Here at IISC we have been interacting
virtually more and more over the last two years, facilitating meetings and
connection through video applications. Colleagues are generating a lot of ideas
and willingness to share knowledge with one another and more broadly with the
world. Let’s be creative and equitable, thinking well about how to connect and
how to support those most vulnerable in this moment.
And, given that words matter so much, I am
adopting a rephrase that I heard this morning from my daughter: Let’s practice physical
distancing. Socially, let’s work, think, laugh and slow down together,
albeit remotely! Let’s be hyper-connected, spending time with one or two
people in our households or our apartment buildings or neighborhoods,
connecting by phone and text, with video when possible, and by taking walks and
smiling at others along the way
What if you thought of it as the Jews consider the Sabbath— the most sacred of times? Cease from travel. Cease from buying and selling. Give up, just for now, on trying to make the world different than it is. Sing. Pray. Touch only those to whom you commit your life. Center down.
And when your body has become still, reach out with your heart. Know that we are connected in ways that are terrifying and beautiful. (You could hardly deny it now.) Know that our lives are in one another’s hands. (Surely, that has come clear.) Do not reach out your hands. Reach out your heart. Reach out your words. Reach out all the tendrils of compassion that move, invisibly, where we cannot touch.
Promise this world your love– for better or for worse, in sickness and in health, so long as we all shall live.
By the time you see this post, you will no
doubt have read a lot of reflections on this time of uncertainty. In a recent
IISC staff check-in, we lifted up several principles and practices to support
our community as we, like so many other organizations, move to largely virtual
work. We hope these ideas will provide some comfort and guidance to you, as
Lean into relationships.
The COVID19 crisis brings into stark relief an
awareness that we’ve long held dear. We are all connected and the well-being of
each of us is important to the well-being of all of us. So, first and foremost,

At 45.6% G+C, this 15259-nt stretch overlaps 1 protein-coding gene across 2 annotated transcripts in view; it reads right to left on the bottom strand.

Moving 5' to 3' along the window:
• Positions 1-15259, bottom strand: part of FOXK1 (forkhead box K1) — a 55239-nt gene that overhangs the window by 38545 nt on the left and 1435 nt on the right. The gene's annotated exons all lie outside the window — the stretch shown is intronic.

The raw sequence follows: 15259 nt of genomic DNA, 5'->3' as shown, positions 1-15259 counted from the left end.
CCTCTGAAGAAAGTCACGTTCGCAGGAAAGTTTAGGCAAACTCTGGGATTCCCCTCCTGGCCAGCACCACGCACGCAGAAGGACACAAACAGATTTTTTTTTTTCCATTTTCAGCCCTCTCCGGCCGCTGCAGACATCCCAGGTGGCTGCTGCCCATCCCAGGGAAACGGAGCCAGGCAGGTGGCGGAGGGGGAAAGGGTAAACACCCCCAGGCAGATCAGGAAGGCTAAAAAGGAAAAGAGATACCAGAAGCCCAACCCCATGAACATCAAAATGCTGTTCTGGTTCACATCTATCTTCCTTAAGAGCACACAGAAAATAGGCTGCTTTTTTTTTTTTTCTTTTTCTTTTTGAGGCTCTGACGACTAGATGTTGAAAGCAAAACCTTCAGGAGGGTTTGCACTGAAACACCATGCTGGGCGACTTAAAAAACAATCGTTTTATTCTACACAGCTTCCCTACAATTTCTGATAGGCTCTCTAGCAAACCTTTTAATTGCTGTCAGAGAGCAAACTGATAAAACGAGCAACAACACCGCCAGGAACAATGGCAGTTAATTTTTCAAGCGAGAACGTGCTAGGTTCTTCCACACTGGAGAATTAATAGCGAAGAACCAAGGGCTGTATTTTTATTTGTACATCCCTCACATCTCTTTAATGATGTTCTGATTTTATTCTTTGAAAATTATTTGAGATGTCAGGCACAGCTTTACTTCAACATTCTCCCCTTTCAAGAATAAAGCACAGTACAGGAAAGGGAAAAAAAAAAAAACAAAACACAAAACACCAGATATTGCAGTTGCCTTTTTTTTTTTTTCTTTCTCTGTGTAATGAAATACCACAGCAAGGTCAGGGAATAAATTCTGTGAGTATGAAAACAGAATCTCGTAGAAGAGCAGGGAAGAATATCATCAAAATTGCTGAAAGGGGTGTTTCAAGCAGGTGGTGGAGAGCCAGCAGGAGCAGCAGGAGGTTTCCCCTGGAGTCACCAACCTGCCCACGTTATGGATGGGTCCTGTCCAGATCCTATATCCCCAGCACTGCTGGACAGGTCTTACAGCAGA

we want to lean into our relationships, engaging with our colleagues, clients,
and partners as people first. If ever there was a time for people to know how
much you care, it’s now. You can
demonstrate that care in very practical ways.
Pause and connect. Whether it’s a one-on-one
conversation or a meeting, make space to find out how folks are doing before diving into what they are (or should/shouldn’t be) doing.
Think respect. Knowing what we know about
human differences and structural inequities, expect that people will have
different perspectives and experiences of these uncertain times. Respect will
look different for different people. So, upgrade your Golden Rule (do to others
as you’d have them do to you) with the Platinum Rule (do to others as they’d
have you do to them). Find out what respect and support look like from their
point of view.
If in doubt, communicate. Connect with people
more, not less. Be as clear as you can about actions, risks, policies, and open
questions. Be clear about how decisions are being made and when/how contingency
plans might go into effect.
Pick up the phone to handle tough or emotional
conversations. Enhance that with video conferencing whenever possible so folks
can see one another.
Minimize unnecessary emails to leave room for
Be a spirit, not a ghost. In other words, let
folks know that you’re available. Don’t let virtual work turn into a
disappearing act. Reach out to colleagues through whatever communications
mechanisms you have at your disposal.
Now is a time for us to deepen our trust in
both people and the process. When we know who’s around us and what they are
about, and when we have confidence that they operate with integrity,
transparency, and skillfulness, it’s much easier to trust leaders and the
processes that they facilitate.
Continue to tap into one another’s strengths as
individuals and as a collective. Remind yourself of what you and others are
good at. Connect to folks within your network who are good at different things
Trust the process. This is often easier said
than done. It’s easier to do work in community when we trust our leaders and
have experienced their commitment to transparency and to our core values. Here
are some of IISC’s core values:
Shared power: People have a right to be
involved in the decisions that affect them so they have influence over the
quality of their lives
Love: We believe in the dignity of all human
beings and in taking care of each other and of our planet. Love is a force for
Accountability: We align our work with
frontline and grassroots communities of color most impacted by racism in
general and this crisis in particular.
Take appropriate actions.
Take care of yourself so you can take care of people around you. If ever there were a time to “put on your own mask before helping others,” as the airlines advise in an emergency, it’s now. Everything we can do to stay healthy makes us able to resist the virus, reduce the likelihood of spreading it, and be in a position to support others at work, at home, and in our communities.
Take risks for what we might do. As a small organization, we face economic and other risks, just like every other nonprofit, foundation, and small company. We may need to take some financial or other risks in order to support our colleagues and serve our clients in these times.